Intel Tweaking Ice Lake Xeon Linux Power Management Code For Higher C6 Latency
For hitting the C6 low-power state with Intel's Ice Lake Xeon there are higher costs involved than existing Xeon processors. The C6 exit latency as the maximum time it takes the CPU from entering an idle state to executing the first instruction after a wake-up from that state has been increased. The Ice Lake Xeon C6 exit latency within the Intel Idle driver was at 128 micro-seconds but now has been bumped up to 170 microseconds. The exit latency change was attributed to using the median latency previously rather than worst-case latency, Meanwhile Xeon Scalable Skylake / Cascade Lake has a exit latency of 133 microseconds with this "intel_idle" driver.
The C6 target residency has also been increased from 384 microseconds to 600 microseconds. The target residency is the least amount of time the hardware should spend in a particular idle state in order for the energy savings to pay off over using a shallower idle state.
With the bump from 384 to 600 microseconds, the Intel Idle driver will likely end up using C6 less often. The Intel developers with this change did acknowledge it may lead to less C6 residency for some workloads while was tested as a reasonable level of power/performance and a better value than going all the way up to 1000 microseconds that they were also evaluating.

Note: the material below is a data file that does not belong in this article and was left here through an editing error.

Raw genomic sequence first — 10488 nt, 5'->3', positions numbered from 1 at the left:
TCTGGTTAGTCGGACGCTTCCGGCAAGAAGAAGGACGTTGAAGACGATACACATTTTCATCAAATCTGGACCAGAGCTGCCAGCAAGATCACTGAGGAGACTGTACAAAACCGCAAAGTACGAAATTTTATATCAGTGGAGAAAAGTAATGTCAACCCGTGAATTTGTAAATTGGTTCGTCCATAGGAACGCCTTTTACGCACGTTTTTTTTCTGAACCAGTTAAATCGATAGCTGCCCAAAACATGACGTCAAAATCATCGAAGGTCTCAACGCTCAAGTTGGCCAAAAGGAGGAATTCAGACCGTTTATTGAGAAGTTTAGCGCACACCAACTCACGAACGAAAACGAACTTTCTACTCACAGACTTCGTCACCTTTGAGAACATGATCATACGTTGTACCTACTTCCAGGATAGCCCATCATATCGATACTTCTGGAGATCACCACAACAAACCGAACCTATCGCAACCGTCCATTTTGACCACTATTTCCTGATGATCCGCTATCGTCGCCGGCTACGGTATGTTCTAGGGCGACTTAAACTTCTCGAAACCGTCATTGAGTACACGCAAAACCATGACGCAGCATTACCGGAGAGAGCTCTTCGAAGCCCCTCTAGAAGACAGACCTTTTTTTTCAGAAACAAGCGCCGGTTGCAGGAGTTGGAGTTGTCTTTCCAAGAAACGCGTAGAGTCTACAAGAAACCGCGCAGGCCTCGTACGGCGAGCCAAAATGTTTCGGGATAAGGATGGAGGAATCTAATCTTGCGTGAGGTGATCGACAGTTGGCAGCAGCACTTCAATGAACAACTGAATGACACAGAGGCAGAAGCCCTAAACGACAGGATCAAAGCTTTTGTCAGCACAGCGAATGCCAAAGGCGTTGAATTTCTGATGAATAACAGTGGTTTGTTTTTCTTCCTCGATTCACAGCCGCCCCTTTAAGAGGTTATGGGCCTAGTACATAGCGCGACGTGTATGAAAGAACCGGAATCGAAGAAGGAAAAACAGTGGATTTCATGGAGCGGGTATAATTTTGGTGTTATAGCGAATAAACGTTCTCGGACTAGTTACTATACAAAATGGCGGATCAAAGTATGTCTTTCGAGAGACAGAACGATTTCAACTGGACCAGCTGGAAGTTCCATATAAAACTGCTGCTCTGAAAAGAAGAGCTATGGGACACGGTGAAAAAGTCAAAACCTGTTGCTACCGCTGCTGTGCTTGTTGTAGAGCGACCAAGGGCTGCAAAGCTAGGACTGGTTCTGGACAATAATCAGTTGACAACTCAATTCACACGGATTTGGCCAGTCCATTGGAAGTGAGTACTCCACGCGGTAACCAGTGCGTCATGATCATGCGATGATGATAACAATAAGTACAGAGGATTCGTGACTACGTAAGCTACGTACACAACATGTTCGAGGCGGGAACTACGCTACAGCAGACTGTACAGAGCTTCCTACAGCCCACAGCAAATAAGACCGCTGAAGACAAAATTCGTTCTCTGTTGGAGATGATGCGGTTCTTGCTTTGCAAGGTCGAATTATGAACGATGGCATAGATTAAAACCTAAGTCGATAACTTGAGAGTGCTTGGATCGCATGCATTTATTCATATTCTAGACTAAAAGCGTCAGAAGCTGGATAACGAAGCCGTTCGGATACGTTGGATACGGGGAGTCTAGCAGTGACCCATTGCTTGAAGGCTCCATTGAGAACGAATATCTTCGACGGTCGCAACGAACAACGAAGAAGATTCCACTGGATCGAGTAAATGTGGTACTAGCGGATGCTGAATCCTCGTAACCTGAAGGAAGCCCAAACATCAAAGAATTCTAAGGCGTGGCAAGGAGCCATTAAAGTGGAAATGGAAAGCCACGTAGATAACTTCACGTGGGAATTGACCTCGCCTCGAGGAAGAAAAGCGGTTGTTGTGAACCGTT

With the increase to the C6 exit latency it puts the Ice Lake Xeon behind that of existing Xeon processors while the target residency now matches that of current Xeon processors rather than being an improvement. The patch from Intel engineers entered the Linux power management's "bleeding-edge" Git branch yesterday for testing. Barring any other tweaks this in turn should work its way into the PM linux-next code ahead of the Linux 5.13 cycle unless it's sent in as a "fix" for the current 5.12 kernel. In either case, we'll see if this change gets back-ported to existing stable series ahead of Ice Lake Xeon's public arrival so that the intel_idle behavior is the same across kernels with these forthcoming server processors.
Aside from the occasional tweaks like this, the Intel Ice Lake Xeon Linux kernel code should be in good shape for launch and has already worked its way out to all the major Linux distributions for quite some time. The GCC compiler support has also been out for two years now as "icelake-server" along with other toolchain components. It's expected everything should be in good shape while we'll see for ourselves once getting our hands on the new server processors.